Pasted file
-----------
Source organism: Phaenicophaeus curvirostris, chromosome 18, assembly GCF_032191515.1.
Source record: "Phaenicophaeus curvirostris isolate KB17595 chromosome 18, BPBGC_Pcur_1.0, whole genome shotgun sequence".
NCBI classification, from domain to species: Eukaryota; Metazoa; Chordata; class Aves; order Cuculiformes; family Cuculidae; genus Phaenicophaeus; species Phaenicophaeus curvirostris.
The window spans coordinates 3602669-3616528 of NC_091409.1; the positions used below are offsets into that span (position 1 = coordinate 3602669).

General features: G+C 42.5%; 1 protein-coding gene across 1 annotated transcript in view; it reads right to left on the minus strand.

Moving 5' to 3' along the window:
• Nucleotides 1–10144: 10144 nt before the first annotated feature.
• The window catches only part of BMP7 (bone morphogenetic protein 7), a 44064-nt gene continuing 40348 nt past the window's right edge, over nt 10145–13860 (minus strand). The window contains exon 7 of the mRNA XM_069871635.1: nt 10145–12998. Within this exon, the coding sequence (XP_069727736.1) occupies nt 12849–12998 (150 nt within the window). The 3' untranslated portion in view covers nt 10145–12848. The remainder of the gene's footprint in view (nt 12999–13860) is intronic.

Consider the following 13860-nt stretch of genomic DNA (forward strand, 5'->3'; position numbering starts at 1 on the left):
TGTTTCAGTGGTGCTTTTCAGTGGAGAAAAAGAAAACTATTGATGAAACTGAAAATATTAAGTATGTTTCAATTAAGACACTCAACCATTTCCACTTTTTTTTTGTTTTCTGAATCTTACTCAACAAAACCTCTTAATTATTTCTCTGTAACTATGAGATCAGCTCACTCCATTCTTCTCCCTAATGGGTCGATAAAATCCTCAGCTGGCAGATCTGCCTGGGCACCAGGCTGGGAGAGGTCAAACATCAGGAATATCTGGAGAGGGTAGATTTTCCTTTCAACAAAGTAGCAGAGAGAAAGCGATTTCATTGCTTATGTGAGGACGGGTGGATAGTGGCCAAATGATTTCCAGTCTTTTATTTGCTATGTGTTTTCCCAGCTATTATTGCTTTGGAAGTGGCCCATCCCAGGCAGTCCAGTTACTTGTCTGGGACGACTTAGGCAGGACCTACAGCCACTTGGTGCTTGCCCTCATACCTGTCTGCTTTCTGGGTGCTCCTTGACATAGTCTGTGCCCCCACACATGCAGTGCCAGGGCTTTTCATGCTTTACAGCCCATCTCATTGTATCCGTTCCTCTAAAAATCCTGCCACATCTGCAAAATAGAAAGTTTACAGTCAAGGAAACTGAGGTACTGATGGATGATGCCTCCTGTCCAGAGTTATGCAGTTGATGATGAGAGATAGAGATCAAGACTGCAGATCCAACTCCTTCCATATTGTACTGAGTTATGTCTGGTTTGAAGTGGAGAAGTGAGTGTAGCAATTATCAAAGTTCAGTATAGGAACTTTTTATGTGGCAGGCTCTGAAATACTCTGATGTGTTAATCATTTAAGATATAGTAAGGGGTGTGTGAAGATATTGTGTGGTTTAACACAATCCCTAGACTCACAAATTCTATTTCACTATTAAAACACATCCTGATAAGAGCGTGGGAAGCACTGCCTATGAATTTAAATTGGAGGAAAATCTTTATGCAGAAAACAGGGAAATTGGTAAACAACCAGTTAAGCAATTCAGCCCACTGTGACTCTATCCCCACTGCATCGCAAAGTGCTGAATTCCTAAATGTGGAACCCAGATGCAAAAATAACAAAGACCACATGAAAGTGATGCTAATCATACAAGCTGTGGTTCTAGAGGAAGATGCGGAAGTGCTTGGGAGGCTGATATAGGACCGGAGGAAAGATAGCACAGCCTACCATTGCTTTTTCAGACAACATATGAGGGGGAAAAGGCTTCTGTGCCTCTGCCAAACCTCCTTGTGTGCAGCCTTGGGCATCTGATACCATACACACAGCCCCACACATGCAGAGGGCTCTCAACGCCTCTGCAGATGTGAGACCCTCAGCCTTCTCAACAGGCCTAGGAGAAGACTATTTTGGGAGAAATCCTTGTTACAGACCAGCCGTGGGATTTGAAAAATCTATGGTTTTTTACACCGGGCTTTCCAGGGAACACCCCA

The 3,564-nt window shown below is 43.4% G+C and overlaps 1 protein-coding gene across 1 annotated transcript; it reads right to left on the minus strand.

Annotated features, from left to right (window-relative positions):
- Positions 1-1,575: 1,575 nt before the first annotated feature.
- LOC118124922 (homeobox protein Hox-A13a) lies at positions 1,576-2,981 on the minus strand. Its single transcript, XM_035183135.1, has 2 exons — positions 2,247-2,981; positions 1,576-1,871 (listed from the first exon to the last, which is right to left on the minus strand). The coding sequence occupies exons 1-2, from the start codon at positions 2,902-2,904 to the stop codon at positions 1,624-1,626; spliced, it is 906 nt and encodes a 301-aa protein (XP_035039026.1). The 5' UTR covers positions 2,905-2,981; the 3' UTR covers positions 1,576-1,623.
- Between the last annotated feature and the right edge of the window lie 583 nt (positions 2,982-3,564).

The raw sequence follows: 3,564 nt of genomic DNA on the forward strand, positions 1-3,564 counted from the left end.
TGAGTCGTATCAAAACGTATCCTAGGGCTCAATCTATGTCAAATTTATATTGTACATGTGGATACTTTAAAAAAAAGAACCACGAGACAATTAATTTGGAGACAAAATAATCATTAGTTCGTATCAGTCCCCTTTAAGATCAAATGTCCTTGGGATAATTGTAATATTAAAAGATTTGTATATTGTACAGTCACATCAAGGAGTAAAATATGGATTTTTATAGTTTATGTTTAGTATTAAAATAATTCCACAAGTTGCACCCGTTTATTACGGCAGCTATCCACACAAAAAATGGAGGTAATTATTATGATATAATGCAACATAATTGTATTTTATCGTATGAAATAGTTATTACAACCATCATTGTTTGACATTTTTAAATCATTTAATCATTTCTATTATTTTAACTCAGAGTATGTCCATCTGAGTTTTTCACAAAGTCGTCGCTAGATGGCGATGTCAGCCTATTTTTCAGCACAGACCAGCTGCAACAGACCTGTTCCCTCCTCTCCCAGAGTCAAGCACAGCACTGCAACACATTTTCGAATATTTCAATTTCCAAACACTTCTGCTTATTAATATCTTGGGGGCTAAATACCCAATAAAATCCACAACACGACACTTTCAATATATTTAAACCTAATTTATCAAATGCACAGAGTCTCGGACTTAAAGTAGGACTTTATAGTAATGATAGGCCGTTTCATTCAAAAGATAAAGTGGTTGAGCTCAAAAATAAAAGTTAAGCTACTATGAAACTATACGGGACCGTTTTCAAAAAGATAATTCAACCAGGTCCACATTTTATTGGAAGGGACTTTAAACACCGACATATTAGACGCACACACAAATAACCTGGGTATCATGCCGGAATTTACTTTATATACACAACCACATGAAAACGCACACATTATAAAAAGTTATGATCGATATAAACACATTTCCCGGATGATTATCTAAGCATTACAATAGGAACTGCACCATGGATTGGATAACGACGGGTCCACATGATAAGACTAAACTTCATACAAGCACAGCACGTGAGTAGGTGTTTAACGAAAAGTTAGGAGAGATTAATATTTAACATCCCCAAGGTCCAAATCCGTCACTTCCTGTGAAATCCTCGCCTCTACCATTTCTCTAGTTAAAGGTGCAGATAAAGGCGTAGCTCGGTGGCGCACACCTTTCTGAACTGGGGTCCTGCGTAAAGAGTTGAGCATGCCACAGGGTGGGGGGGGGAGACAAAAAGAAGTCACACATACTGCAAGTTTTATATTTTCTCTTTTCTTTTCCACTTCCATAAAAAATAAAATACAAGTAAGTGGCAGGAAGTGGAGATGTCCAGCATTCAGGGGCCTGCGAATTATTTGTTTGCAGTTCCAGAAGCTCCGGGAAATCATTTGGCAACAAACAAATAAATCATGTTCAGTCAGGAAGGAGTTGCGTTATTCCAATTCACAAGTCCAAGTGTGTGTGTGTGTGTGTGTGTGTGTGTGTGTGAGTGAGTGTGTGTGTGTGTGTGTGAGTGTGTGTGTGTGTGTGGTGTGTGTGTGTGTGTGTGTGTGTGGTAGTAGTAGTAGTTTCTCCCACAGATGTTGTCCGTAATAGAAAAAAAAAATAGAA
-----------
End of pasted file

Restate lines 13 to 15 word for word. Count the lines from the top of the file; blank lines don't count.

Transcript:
- Positions 1-1,575: 1,575 nt before the first annotated feature.
- LOC118124922 (homeobox protein Hox-A13a) lies at positions 1,576-2,981 on the minus strand. Its single transcript, XM_035183135.1, has 2 exons — positions 2,247-2,981; positions 1,576-1,871 (listed from the first exon to the last, which is right to left on the minus strand). The coding sequence occupies exons 1-2, from the start codon at positions 2,902-2,904 to the stop codon at positions 1,624-1,626; spliced, it is 906 nt and encodes a 301-aa protein (XP_035039026.1). The 5' UTR covers positions 2,905-2,981; the 3' UTR covers positions 1,576-1,623.
- Between the last annotated feature and the right edge of the window lie 583 nt (positions 2,982-3,564).